Sameena Kluck joins Paladin as its first VP, Business Development!
We are beyond thrilled to announce that Sameena Kluck has joined Paladin as its first VP, Business Development. Sameena’s incredible work around innovation at Thomson Reuters, coupled with her longstanding efforts to champion diversity and access to justice, make her the perfect addition to the Paladin team.
We asked her a few questions to learn more about how her past life has influenced her ATJ perspective, and what she’s most looking forward to about the future of ATJ tech.
Sameena, welcome! First off, tell us about your background.
I started working in law firms in high school as a filing clerk and legal assistant and quickly realized that legal was a great fit for me because I wanted to help people. After law school, I clerked as a staff attorney for the Eighth Circuit before practicing at a small firm in St. Louis. My favorite part of the job was getting to meet clients and cultivating those relationships. When I realized I liked that better than practicing, I started looking for a role that better utilized my networking and business development skills. I ended up at Thomson Reuters, building relationships with lawyers and firm leaders for 16 years, focusing on how technology could help them do their jobs faster and more easily.
Why do you think innovation in the legal industry is important?
Innovation is more important in the legal industry now than ever before. Corporations and firms are looking for ways to better serve their clients and meet their goals. Lawyers want to be part of that conversation and don’t just want to provide legal options to their clients, but the best advice possible. Where advances in technology-predictive analytics, artificial intelligence, IoT-can help lawyers develop ideas or execute on those ideas faster, lawyers (whether in-house or in firms) can spend more time providing solid business advice to their clients.
What trends are you most excited about in legal right now?
I’m most excited right now about the explosion of legal technology that allows lawyers to do things they’ve never done before. I recently met a startup using AR (augmented reality) to essentially help lawyers provide tele-lawyering to clients who they can’t physically meet… imagine the implications! I’m also excited by all the serious thought around re-imagining the practice of law and format of legal education. Everyone from courts to regulatory bodies to startups to big law firms to corporations are thinking about how we can improve legal practice, from ensuring lawyers come out prepared to practice to ensuring lawyers are focused on their wellness to figuring out how we can help more Americans navigate the legal system.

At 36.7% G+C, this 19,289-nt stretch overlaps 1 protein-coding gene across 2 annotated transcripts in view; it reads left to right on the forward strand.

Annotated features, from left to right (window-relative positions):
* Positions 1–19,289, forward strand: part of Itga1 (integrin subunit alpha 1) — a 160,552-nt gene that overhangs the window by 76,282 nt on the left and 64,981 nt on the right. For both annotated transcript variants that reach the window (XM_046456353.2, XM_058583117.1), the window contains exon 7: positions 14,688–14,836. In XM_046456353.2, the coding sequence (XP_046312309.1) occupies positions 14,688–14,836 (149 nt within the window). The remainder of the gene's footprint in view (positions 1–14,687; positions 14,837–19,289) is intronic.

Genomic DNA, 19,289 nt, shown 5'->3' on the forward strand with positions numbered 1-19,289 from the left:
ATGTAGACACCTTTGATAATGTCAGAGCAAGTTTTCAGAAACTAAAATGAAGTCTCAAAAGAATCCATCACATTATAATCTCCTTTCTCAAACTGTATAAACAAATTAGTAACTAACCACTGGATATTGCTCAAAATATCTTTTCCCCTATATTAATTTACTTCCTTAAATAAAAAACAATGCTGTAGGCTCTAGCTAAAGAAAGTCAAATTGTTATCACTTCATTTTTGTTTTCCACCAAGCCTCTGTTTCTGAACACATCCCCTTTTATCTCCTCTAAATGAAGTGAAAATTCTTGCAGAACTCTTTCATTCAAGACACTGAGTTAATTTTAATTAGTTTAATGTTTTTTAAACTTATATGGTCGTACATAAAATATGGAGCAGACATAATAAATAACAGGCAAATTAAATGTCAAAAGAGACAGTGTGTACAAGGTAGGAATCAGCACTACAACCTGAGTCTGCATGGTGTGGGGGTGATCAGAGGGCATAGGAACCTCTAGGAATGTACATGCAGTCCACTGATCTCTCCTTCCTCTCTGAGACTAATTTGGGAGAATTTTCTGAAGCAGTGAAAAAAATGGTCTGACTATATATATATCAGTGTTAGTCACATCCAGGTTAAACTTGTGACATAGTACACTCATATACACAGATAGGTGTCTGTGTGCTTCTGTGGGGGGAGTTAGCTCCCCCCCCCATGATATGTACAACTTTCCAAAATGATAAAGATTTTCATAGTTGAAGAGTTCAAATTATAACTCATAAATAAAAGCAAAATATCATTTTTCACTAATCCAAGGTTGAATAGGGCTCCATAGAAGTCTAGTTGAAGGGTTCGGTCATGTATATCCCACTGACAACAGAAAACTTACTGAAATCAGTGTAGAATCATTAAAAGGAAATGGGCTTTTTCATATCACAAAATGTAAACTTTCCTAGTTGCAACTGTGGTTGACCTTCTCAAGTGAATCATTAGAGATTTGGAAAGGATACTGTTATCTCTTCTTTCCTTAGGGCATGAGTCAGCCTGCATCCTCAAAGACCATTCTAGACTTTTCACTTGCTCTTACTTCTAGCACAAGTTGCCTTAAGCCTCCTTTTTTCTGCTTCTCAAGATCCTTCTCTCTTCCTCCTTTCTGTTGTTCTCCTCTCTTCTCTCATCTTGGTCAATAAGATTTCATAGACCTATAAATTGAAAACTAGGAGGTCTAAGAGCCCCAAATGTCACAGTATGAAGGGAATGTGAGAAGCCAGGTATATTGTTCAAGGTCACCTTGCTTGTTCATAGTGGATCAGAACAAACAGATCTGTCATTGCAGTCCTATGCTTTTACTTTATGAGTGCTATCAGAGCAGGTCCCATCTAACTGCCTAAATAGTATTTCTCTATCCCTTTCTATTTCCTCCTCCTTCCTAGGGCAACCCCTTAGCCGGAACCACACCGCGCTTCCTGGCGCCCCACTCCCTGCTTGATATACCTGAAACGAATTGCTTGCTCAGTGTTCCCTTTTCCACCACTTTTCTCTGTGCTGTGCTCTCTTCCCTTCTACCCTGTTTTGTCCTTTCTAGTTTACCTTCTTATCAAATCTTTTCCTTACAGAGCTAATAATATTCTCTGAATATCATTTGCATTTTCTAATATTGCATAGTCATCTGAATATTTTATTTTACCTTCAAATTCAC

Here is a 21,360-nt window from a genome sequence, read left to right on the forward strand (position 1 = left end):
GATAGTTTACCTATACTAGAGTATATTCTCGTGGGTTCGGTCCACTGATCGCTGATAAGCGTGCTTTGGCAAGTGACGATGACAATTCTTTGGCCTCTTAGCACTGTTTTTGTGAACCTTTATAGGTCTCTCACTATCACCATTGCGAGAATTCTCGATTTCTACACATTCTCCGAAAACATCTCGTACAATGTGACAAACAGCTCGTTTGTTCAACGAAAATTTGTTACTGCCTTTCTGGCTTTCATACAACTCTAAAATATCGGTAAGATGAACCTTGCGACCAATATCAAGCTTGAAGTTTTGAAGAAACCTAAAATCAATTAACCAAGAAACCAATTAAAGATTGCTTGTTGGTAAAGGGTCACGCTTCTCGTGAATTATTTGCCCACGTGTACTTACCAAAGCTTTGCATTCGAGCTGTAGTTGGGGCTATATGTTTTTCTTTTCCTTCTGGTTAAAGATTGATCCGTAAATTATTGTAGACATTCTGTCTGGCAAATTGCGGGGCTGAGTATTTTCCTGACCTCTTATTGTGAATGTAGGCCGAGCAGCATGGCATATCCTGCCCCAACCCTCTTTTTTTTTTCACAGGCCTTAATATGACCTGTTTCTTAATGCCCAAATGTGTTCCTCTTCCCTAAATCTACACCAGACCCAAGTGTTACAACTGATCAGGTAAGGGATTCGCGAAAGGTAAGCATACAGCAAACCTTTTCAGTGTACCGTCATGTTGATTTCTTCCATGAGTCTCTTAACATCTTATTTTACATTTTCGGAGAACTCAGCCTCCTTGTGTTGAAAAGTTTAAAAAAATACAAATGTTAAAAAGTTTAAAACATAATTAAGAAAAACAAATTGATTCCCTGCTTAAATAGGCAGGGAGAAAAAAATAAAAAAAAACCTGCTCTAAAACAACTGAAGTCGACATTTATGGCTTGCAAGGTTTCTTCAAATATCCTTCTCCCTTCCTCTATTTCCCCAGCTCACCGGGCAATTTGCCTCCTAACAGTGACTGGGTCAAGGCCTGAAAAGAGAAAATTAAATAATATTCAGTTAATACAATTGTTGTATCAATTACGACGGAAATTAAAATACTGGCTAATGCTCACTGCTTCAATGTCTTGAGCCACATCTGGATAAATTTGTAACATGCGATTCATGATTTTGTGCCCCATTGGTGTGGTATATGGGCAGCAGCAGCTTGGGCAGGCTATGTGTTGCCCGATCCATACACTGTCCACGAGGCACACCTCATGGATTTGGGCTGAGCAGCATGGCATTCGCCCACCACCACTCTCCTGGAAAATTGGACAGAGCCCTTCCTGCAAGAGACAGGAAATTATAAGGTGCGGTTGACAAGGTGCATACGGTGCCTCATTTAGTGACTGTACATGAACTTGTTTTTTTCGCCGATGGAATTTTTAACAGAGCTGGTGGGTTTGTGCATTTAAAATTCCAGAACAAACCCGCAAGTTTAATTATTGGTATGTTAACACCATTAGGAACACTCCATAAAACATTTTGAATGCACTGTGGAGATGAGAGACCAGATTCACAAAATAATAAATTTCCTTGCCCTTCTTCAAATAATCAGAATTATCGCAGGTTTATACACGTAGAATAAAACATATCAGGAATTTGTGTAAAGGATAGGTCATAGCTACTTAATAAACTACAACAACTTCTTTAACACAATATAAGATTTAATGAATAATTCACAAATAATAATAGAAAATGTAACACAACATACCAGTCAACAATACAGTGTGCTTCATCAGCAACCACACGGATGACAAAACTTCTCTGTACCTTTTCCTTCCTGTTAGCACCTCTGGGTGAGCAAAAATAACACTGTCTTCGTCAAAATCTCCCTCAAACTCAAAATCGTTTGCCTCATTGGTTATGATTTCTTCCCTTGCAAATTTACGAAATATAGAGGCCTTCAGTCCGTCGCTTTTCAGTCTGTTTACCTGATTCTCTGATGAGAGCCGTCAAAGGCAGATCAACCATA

What drew you to Paladin?
I first met COO Kristen Sonday at a Thomson Reuters conference on emerging technologies and was excited to hear how Paladin was using technology to reduce the access to justice gap. I had heard from several in-house counsel that they wanted to do more pro bono work but felt hampered in those efforts because they were understaffed, and their attorneys are often very highly focused in niche areas. Since I worked mostly with full-service national law firms, I knew there could be a natural pairing of outside counsel and clients on pro bono matters, but the way pro bono opportunities were getting to each party seemed too slow to keep up with demand. Paladin has focused on how to use tech to speed up that process in a way that ramps up pro bono work in large enterprise organizations while reducing the access to justice gap so more people are able to seek justice. Beyond that, when I realized how closely Paladin works with clients to truly co-develop the platform and its features to not just serve lawyers better but to improve the entire legal ecosystem.
Why is access to justice important to you?
Access to justice is important to me because it’s heartbreaking to stand by and see the number of people in this country who can lose their housing, their children, their military benefits, orders to protect them, etc — all without the assistance of a lawyer. As a clerk, I helped judges review claims from prisoners representing themselves, and as a lawyer I handled the heartbreaking weekly landlord-tenant eviction docket for a large corporate landlord; over almost 2 years not one of those tenants had counsel. Many Americans who are unrepresented don’t even know what the words “pro se” mean. I realized there had to be a better way to help people seeking justice — and that most lawyers joined the profession to help others.
What do you see as Paladin’s biggest opportunity within the access to justice space?
I believe Paladin’s biggest opportunity in the access to justice space is in helping large organizations streamline the way they’re finding and staffing pro bono matters. When attorneys are donating time to volunteer work, you want to ensure they’re spending as little time as possible on finding matters and maximizing their time on the actual work for clients. Beyond that, if Paladin can help law firms and in-house counsel understand the nature of pro bono work they’re doing, which communities and causes they’re helping, what skills their attorneys are developing through their work, etc, they’ll provide tremendous value.
What are you most looking forward to in your new role?
I’m most looking forward to exploring with firms their pain points in managing their pro bono programs, how they’re evaluating which attorneys want to do pro bono, how to get them opportunities, understanding the impact of those programs on their communities, and how innovation in those processes can help with that.
Which GIF best represents how you feel about pro bono innovation?
That’s a wrap!
Thanks so much for taking the time to share your story Sameena, we’re thrilled to welcome you to the Paladin team!